As the birthplace of the tree planter’s holiday, Nebraska attracts nature lovers and families to the Arbor Day Farm, where 260 acres of forested trails, gardens an arboretum and other natural attractions await. J. Sterling Morton founded Arbor Day in 1872 to encourage tree planting and inspire conservation. It's estimated that one million trees were planted on the first Arbor Day. Morton’s original orchards and other trees are preserved in the Tree Adventure attraction, along with original structures on his estate, which is now a National Historic Landmark.

    Photo courtesy of Visit Nebraska

  • Kearney Crane Watch

    Platte River, Kearney

    Known for being a mile wide and an inch deep, Platte River is the country’s longest braided river. This ribbon of water, formed in western Nebraska by the confluence of the North and South Platte Rivers, guided emigrants. It attracts visitors to North Platte, Kearney and Grand Island for the spring extravaganza of the sandhill crane migration. Though diverted for irrigation, power generation and flood control, the remaining waters provide cranes shallow waters to feed. The river is also popular for tanking, kayaking and fishing.

    Photo courtesy of Visit Nebraska

  • The Archway, Kearney

    The Archway, Kearney

    In celebration of the Great Platte River Road that led gold seekers, missionaries and settlers through Nebraska, the Archway Monument takes visitors on a journey through 170 years. Spanning I-80 with cars whizzing by underneath, the two-floor structure makes for a great educational stop. From the Oregon and Mormon Trail eras and the competition between the Union Pacific and Central Pacific railroads, all the way to the age of cars, take it in with interactive audio, dioramas, murals and mannequins of those who lived in and passed through the Great Plains.  

    Photo courtesy of Visit Nebraska

  • Toadstool Geological Park, Harrison

    Toadstool Geological Park, Harrison

    In the middle of the Oglala National Grasslands in far northwestern Nebraska, eroded sandstone rock formations and ancient fossils abound at Toadstool Geologic Park, which sits in the bed of a river that flowed millions of years ago. The terrain’s toadstool-shaped hoodoos give the park its name. Explore the park on a one-mile interpretive loop trail, scramble over boulders and go in search of the fossilized remains of prehistoric animals. Take the Bison Trail at the halfway point in the loop and continue to Hudson-Meng Education and Research Center.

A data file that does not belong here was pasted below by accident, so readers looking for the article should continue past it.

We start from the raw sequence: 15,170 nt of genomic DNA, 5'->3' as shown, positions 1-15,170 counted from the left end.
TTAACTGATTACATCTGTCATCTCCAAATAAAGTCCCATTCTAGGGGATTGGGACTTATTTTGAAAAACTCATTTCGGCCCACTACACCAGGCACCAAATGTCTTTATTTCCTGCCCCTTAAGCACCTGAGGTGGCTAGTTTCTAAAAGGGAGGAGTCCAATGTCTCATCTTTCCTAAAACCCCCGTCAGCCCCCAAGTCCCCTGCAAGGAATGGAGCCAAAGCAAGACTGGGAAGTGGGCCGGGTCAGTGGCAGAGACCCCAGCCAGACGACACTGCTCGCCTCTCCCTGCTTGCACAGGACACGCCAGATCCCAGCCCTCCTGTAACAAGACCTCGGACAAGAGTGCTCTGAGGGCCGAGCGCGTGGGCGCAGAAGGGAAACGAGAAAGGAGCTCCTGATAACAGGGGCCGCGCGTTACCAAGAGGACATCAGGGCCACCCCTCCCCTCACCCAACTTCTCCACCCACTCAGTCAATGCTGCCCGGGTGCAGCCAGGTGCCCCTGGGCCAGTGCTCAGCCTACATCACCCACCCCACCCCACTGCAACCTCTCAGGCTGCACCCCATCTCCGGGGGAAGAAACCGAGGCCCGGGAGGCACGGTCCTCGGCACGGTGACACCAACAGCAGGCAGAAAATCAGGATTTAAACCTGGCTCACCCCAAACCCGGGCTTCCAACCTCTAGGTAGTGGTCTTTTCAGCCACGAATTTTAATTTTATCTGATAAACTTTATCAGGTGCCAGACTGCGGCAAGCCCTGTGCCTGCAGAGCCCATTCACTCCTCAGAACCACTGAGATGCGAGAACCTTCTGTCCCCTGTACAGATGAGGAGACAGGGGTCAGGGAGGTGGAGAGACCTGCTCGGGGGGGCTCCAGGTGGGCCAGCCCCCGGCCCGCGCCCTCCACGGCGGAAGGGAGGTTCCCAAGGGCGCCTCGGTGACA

Photo courtesy of Visit Nebraska

  • Carhenge, Alliance

    Carhenge, Alliance

    For a less-touristy alternative to Stonehenge, visit Carhenge in the city of Alliance on the western edge of the Sandhills. After having lived in England, Jim Reinders decided to build a replica of Stonehenge with cars placed in the same positions as the mysterious rocks. With help from his family, he managed to bring together 39 spray-painted old cars in a circle measuring 96 feet. Some of the cars were held upright with their trunks in five-foot deep pits and others were welded in place to form arches. Carhenge opened on the summer solstice of 1987.

    Photo courtesy of Visit Nebraska

  • Scotts Bluff National Monument, Gering

    Scotts Bluff National Monument, Gering

    Rising 800 feet above the Platte River, Scotts Bluff served as a landmark and resting place for emigrants and Native Americans. More than 200,000 people passed through the area in the mid-19th century, pausing to admire the bluff. The rich prairie and fragile lands came under protection in 1919. The Scotts Bluff National Monument museum contains exhibits on the area’s natural and human history, featuring watercolor paintings by William Henry Jackson. A drive to the summit yields views of the North Platte River Valley, Chimney Rock and Laramie Peak.

    Photo courtesy of Visit Nebraska